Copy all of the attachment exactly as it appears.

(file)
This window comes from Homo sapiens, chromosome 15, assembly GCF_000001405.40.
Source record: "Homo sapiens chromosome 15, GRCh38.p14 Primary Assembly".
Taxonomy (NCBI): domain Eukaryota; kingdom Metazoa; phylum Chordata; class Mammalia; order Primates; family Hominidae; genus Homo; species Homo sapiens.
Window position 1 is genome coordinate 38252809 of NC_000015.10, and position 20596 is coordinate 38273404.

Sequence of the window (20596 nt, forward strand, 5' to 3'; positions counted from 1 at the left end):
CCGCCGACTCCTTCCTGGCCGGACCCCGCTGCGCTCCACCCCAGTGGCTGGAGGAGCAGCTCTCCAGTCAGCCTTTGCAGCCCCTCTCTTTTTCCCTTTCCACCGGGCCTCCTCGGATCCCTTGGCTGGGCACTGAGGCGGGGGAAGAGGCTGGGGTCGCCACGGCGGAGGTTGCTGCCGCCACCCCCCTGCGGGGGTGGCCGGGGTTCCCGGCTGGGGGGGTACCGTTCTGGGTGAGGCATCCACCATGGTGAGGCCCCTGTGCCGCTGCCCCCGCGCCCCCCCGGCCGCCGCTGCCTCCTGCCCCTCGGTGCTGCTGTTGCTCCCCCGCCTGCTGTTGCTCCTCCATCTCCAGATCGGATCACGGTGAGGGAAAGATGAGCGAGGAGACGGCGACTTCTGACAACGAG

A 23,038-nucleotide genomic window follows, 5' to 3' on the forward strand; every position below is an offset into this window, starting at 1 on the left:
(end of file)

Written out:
This window comes from Homo sapiens, chromosome 15, assembly GCF_000001405.40.
Source record: "Homo sapiens chromosome 15, GRCh38.p14 Primary Assembly".
Taxonomy (NCBI): domain Eukaryota; kingdom Metazoa; phylum Chordata; class Mammalia; order Primates; family Hominidae; genus Homo; species Homo sapiens.
Window position 1 is genome coordinate 38252809 of NC_000015.10, and position 20596 is coordinate 38273404.

Sequence of the window (20596 nt, forward strand, 5' to 3'; positions counted from 1 at the left end):
CCGCCGACTCCTTCCTGGCCGGACCCCGCTGCGCTCCACCCCAGTGGCTGGAGGAGCAGCTCTCCAGTCAGCCTTTGCAGCCCCTCTCTTTTTCCCTTTCCACCGGGCCTCCTCGGATCCCTTGGCTGGGCACTGAGGCGGGGGAAGAGGCTGGGGTCGCCACGGCGGAGGTTGCTGCCGCCACCCCCCTGCGGGGGTGGCCGGGGTTCCCGGCTGGGGGGGTACCGTTCTGGGTGAGGCATCCACCATGGTGAGGCCCCTGTGCCGCTGCCCCCGCGCCCCCCCGGCCGCCGCTGCCTCCTGCCCCTCGGTGCTGCTGTTGCTCCCCCGCCTGCTGTTGCTCCTCCATCTCCAGATCGGATCACGGTGAGGGAAAGATGAGCGAGGAGACGGCGACTTCTGACAACGAG

A 23,038-nucleotide genomic window follows, 5' to 3' on the forward strand; every position below is an offset into this window, starting at 1 on the left: